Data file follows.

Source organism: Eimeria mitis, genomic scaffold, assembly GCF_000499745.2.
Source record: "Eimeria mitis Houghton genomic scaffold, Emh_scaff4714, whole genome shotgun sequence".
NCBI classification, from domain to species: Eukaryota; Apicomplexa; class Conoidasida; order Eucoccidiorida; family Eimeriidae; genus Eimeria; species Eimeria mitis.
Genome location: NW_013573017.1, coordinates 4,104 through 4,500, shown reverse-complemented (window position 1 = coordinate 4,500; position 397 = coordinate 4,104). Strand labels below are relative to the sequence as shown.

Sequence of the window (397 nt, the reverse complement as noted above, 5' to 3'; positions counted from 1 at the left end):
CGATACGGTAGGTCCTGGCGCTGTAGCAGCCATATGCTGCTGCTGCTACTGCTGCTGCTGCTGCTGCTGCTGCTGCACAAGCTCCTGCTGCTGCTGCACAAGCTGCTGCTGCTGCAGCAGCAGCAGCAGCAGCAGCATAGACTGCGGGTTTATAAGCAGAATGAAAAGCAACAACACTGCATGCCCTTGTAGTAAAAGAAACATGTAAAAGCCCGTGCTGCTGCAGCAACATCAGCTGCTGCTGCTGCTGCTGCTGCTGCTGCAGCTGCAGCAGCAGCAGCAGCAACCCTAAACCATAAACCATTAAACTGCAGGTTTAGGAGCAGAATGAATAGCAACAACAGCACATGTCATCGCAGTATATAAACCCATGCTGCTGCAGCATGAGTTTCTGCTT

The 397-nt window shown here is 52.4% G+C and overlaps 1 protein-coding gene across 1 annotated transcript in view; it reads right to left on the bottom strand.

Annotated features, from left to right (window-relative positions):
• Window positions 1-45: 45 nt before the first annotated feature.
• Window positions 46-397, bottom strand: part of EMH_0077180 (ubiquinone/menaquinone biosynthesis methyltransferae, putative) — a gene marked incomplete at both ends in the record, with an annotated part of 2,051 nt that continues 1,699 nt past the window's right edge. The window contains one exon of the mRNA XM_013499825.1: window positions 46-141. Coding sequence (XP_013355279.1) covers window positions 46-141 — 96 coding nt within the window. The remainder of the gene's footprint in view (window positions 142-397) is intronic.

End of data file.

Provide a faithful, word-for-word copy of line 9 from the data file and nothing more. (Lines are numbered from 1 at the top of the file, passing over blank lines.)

• Window positions 1-45: 45 nt before the first annotated feature.